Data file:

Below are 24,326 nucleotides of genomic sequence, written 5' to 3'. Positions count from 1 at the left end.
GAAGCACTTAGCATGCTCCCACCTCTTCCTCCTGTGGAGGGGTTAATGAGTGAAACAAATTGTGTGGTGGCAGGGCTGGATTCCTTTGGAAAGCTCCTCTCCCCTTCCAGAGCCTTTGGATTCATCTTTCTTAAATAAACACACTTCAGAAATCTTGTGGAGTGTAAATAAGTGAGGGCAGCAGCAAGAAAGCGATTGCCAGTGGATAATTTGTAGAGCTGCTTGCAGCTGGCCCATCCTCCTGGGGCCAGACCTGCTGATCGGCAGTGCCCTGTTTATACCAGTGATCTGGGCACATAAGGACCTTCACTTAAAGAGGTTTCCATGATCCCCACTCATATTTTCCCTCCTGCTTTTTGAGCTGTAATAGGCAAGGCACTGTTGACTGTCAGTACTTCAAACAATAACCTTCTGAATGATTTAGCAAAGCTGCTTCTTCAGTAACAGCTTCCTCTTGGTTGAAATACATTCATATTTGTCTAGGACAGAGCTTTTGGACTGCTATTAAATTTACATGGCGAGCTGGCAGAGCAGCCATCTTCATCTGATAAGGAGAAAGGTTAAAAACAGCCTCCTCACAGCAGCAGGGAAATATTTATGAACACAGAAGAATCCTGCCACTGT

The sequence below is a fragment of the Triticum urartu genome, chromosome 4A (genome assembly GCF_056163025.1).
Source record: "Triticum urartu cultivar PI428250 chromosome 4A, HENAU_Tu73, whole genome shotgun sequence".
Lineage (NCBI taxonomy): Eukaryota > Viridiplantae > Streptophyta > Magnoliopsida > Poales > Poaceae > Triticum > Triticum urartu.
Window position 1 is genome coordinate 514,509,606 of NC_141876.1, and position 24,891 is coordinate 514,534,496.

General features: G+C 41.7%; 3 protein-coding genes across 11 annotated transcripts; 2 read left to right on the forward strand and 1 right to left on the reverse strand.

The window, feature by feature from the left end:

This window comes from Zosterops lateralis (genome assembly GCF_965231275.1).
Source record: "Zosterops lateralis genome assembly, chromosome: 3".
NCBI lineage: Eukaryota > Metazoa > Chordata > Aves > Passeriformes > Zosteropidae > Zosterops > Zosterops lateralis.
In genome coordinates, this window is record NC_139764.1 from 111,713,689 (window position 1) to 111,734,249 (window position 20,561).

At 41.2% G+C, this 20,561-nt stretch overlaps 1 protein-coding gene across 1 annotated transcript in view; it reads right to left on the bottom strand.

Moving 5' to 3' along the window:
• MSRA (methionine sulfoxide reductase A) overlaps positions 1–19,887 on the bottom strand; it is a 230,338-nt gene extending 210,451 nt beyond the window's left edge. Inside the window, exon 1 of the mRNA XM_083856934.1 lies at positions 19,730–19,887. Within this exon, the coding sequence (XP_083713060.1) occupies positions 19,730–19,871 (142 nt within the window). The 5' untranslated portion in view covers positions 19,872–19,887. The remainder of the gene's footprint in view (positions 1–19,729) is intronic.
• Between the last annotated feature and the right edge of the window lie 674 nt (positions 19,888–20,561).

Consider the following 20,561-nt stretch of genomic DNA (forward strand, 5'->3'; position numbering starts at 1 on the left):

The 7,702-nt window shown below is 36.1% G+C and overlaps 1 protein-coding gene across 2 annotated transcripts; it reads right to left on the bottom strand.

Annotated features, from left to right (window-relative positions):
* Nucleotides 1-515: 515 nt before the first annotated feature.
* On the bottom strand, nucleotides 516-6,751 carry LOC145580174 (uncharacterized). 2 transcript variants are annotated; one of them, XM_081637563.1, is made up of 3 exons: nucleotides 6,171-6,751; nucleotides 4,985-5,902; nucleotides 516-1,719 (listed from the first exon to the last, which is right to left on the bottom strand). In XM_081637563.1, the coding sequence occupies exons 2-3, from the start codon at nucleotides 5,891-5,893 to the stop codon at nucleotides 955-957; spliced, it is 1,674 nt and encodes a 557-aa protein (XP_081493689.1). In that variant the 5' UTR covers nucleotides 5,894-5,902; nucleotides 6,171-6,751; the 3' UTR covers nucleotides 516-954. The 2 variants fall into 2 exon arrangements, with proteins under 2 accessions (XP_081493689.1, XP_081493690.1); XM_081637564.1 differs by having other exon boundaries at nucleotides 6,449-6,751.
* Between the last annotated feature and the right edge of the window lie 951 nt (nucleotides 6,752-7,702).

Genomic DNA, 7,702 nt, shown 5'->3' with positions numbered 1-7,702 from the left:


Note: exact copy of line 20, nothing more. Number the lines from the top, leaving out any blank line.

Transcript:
* Nucleotides 1-515: 515 nt before the first annotated feature.